The March 7 story, “Inspect this,” by Bruce Rushton, exposes several problems with landlords and the city’s housing inspection process. Michael Gant represents both sides: He is a landlord and an inspector. As a landlord, he owns nine properties, and has had 100 citations for violations, but zero fines. As an inspector, he has inspected at least one of his own properties, also with zero fines. Aside from this blatant conflict of interest, Rushton’s story lays bare a basic truth of the housing inspector process: It doesn’t work.

Property owners like Rushton’s neighbor, who own one house and live in it, must meet specific standards, while landlords who own multiple properties seem to get some breaks. These landlords follow a code that permits violation after violation with no consequence. They can have piles of garbage, leaky roofs, dog feces piling up in the yard, decayed buildings and other blatant violations. They may get cited but are likely to pay no fines. If they do get fined, it is worth the hassle and the cost of the fine to keep doing business outside of the building code.

Poorer people must live somewhere, so they’ll endure the bucket catching rain in the living room. And landlords want the rent rolling in, so they’ll keep tenants who don’t clean up after their dogs. Neighbors and neighborhoods pay the price for this.

All of us pay the price for our city’s failure – neglected homes and tenants living in bad housing. It’s time to fix this. Here are three ideas: 1) The city council and Mayor Langfelder need to demand code enforcement; 2) All conflicts of interest in the inspection and enforcement processes must be eliminated; and 3) A citizen’s council could be established to assess the process for inspections, compliance and reform.

Polly Poskin

Much discussion over the artifacts associated with the 1908 Springfield Race Riot archaeological site has played out in the media, including where those artifacts will be displayed and housed in perpetuity. The area impacted by the Carpenter Street Underpass Project is subject to the Illinois Archaeological and Paleontological Resources Protection Act. According to this statute, the artifacts are the property of the state, and permanent management is entrusted to the Illinois State Museum (ISM) on behalf of the people of Illinois.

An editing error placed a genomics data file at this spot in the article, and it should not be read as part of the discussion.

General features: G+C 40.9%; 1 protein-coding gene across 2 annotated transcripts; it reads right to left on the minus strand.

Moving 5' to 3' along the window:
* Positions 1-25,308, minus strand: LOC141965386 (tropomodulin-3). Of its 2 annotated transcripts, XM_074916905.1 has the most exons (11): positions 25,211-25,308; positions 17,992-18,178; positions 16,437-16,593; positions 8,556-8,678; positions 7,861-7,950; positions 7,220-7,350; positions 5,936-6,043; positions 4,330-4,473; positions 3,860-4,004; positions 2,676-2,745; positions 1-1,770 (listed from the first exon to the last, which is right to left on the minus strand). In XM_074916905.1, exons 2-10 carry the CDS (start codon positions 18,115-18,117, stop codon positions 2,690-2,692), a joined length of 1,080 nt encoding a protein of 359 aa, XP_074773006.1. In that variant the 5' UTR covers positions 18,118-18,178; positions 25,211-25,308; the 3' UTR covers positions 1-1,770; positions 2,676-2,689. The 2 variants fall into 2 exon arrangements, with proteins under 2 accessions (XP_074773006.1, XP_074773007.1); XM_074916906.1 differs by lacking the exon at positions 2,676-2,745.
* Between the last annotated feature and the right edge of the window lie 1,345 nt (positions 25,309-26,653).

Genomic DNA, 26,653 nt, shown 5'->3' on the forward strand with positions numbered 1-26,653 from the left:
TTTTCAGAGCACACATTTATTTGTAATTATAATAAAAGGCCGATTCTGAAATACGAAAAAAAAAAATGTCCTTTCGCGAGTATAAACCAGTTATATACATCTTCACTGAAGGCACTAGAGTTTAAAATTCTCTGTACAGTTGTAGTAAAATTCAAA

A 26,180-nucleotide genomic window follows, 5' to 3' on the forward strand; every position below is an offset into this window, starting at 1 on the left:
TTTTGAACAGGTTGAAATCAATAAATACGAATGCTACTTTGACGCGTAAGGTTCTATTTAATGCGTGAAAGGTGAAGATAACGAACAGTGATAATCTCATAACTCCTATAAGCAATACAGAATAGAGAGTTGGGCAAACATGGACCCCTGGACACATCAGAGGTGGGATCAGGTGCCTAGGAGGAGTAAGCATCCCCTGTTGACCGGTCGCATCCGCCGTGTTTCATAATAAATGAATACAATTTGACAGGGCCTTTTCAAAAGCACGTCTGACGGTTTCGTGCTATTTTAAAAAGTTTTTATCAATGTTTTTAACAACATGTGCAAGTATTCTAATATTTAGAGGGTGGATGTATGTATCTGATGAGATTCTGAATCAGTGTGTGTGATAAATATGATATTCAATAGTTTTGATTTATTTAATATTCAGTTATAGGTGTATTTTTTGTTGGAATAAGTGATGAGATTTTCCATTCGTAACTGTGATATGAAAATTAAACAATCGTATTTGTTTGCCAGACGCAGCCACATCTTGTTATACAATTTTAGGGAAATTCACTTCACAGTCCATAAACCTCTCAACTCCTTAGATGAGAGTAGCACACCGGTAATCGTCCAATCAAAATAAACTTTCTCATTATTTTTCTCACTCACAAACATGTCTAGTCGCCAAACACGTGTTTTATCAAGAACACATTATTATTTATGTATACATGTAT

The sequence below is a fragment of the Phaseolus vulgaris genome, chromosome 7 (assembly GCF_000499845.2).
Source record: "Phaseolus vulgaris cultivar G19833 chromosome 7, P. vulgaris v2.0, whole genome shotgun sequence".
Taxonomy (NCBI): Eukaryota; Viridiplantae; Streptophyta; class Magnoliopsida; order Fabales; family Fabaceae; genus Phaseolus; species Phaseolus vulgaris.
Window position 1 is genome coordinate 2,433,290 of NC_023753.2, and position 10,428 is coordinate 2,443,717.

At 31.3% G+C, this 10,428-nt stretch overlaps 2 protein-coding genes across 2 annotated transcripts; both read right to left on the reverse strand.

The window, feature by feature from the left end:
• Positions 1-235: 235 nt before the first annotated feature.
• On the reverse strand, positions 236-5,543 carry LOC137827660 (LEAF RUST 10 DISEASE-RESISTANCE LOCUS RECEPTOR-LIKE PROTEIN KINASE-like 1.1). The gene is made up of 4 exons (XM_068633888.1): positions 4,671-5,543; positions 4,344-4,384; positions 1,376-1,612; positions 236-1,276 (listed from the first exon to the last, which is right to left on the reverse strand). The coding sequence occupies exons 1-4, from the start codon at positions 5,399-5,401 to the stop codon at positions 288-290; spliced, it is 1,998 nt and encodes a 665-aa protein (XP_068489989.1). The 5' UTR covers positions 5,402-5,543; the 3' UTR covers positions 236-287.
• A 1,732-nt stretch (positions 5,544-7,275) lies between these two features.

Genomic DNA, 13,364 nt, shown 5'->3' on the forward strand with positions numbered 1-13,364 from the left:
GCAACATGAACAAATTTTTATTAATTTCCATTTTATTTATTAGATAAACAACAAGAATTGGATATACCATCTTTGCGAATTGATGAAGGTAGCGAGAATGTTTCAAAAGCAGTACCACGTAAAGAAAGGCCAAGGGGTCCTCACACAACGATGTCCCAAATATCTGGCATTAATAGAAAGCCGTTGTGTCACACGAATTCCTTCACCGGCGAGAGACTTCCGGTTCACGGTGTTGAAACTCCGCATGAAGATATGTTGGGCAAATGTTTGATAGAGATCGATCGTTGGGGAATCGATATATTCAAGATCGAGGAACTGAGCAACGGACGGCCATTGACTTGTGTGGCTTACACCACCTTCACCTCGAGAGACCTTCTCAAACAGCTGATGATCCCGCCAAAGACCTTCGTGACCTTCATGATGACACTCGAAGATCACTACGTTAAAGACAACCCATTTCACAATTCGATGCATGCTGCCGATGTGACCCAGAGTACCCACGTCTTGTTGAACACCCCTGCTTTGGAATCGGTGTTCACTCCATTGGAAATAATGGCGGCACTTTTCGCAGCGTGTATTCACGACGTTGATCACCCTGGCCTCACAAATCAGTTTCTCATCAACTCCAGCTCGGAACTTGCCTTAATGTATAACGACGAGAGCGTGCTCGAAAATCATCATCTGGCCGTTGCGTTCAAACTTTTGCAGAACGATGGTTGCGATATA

Following archaeological investigations by Fever River Research, the ISM Research & Collections Center in Springfield will curate all artifacts and related records from the project. We estimate the ISM will receive these materials in late 2021. Museums and other institutions can then coordinate with the ISM to request loans of material, following the ISM’s established loan procedures. For example, artifacts from the New Philadelphia site in Pike County are currently on display in the “Many Voices, One Nation” exhibit at the Smithsonian’s National Museum of American History in Washington, D.C.

The 1908 Race Riot artifacts are critical for understanding a complicated and violent period of history in our city – one that has been ignored for too long. They have national significance for their role in the advancement of civil rights. As the primary institution preserving the natural and cultural heritage of Illinois, the ISM looks forward to caring for these objects and working with the Central Illinois African American History Museum, the NAACP and other organizations to help bring their story to light.

Brooke M. Morgan, PhD
Curator of Anthropology
Illinois State Museum

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